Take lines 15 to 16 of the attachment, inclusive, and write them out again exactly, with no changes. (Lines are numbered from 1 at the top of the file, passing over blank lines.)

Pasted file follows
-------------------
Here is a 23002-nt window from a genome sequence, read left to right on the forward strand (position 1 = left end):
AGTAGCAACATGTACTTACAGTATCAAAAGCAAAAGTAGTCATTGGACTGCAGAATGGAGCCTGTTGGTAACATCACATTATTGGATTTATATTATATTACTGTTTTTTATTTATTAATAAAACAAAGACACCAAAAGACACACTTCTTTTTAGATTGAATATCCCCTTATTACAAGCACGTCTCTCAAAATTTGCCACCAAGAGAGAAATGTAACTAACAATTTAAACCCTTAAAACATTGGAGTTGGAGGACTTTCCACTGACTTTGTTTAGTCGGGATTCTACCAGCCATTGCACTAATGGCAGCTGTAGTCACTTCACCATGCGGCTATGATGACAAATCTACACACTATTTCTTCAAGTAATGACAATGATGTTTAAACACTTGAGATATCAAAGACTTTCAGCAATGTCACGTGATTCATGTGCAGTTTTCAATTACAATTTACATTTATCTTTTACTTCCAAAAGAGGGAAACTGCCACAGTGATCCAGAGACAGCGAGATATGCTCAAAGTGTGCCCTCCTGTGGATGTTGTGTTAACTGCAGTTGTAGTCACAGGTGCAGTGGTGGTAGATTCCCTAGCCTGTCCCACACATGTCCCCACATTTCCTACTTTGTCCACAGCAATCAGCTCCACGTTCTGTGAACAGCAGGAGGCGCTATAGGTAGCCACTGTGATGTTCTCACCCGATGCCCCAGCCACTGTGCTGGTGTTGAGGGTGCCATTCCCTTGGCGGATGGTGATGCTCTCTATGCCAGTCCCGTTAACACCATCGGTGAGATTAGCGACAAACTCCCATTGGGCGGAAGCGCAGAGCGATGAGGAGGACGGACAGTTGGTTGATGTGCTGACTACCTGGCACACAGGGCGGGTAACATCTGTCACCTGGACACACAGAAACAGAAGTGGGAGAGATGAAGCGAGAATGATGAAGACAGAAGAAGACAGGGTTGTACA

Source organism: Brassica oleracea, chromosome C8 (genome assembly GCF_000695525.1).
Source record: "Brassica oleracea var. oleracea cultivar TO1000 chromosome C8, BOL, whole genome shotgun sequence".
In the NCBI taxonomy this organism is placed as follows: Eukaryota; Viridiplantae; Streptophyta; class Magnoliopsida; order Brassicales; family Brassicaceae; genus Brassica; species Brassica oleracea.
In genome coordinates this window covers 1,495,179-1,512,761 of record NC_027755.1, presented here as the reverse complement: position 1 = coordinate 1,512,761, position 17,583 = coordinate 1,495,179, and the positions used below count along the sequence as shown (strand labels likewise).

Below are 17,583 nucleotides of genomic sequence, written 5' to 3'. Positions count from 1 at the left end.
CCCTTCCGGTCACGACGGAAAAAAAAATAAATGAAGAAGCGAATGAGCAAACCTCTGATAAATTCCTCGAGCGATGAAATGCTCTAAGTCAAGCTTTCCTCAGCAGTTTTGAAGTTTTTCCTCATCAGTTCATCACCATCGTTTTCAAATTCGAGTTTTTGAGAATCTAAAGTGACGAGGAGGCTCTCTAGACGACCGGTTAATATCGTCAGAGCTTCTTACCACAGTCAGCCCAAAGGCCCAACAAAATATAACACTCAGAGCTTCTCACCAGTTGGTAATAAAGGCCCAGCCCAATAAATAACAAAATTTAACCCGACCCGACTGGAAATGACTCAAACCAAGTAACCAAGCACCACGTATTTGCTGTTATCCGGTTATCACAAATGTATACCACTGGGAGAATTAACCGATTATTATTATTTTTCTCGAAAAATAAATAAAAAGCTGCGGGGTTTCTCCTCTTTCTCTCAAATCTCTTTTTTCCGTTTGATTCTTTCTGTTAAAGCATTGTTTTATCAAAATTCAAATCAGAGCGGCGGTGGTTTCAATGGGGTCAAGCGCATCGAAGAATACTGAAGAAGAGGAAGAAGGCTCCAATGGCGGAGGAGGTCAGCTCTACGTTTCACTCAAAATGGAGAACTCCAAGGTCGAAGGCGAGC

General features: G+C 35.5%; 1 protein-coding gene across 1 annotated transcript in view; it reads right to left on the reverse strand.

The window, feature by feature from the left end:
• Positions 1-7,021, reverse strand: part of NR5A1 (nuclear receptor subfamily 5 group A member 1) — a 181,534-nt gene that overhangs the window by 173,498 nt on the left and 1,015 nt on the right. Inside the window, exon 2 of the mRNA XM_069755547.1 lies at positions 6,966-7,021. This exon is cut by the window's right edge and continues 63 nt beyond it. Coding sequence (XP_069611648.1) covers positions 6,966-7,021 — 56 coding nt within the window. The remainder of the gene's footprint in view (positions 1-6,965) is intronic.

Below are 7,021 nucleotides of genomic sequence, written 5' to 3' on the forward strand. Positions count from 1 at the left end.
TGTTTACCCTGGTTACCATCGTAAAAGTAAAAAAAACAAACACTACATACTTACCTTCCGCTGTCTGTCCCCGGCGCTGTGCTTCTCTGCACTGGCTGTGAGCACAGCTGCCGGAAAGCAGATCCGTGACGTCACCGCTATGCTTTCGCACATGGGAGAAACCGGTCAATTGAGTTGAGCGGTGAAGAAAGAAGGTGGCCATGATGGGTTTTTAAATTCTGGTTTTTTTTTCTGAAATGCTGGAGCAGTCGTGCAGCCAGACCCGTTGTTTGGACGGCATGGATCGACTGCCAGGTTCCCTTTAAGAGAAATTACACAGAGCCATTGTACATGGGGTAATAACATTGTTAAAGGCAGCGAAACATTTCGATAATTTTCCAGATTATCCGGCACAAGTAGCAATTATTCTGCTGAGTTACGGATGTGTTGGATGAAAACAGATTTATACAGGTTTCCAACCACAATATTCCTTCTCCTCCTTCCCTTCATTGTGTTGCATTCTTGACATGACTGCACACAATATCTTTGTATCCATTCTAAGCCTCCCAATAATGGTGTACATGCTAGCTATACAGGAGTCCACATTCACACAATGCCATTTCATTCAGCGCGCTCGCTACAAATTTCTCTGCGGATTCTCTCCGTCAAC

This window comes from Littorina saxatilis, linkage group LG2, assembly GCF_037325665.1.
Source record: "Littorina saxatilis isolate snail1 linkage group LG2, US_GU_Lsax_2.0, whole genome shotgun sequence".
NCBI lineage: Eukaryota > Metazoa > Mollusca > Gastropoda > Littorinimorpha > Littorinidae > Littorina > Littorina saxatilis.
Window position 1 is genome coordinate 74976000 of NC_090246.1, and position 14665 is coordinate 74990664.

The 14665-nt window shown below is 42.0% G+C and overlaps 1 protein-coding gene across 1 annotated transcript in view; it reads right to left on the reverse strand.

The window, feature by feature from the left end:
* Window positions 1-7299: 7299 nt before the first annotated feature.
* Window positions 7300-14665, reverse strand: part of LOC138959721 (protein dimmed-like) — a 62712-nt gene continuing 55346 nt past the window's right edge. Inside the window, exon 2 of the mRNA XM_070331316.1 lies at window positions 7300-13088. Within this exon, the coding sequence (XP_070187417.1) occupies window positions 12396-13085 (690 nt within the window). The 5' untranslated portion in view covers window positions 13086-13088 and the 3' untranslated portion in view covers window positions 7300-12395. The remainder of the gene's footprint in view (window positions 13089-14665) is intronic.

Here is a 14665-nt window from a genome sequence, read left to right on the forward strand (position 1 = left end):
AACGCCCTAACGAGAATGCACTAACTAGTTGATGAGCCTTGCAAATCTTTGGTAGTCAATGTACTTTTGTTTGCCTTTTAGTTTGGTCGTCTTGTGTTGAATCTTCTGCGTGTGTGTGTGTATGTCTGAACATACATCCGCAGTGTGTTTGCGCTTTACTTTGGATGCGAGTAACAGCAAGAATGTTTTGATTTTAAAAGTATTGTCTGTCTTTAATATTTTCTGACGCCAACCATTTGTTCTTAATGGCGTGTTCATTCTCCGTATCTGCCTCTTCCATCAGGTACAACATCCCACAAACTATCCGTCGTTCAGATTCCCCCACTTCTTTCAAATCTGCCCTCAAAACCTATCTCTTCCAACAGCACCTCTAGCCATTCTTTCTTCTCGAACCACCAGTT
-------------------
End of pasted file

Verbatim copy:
Source record: "Littorina saxatilis isolate snail1 linkage group LG2, US_GU_Lsax_2.0, whole genome shotgun sequence".
NCBI lineage: Eukaryota > Metazoa > Mollusca > Gastropoda > Littorinimorpha > Littorinidae > Littorina > Littorina saxatilis.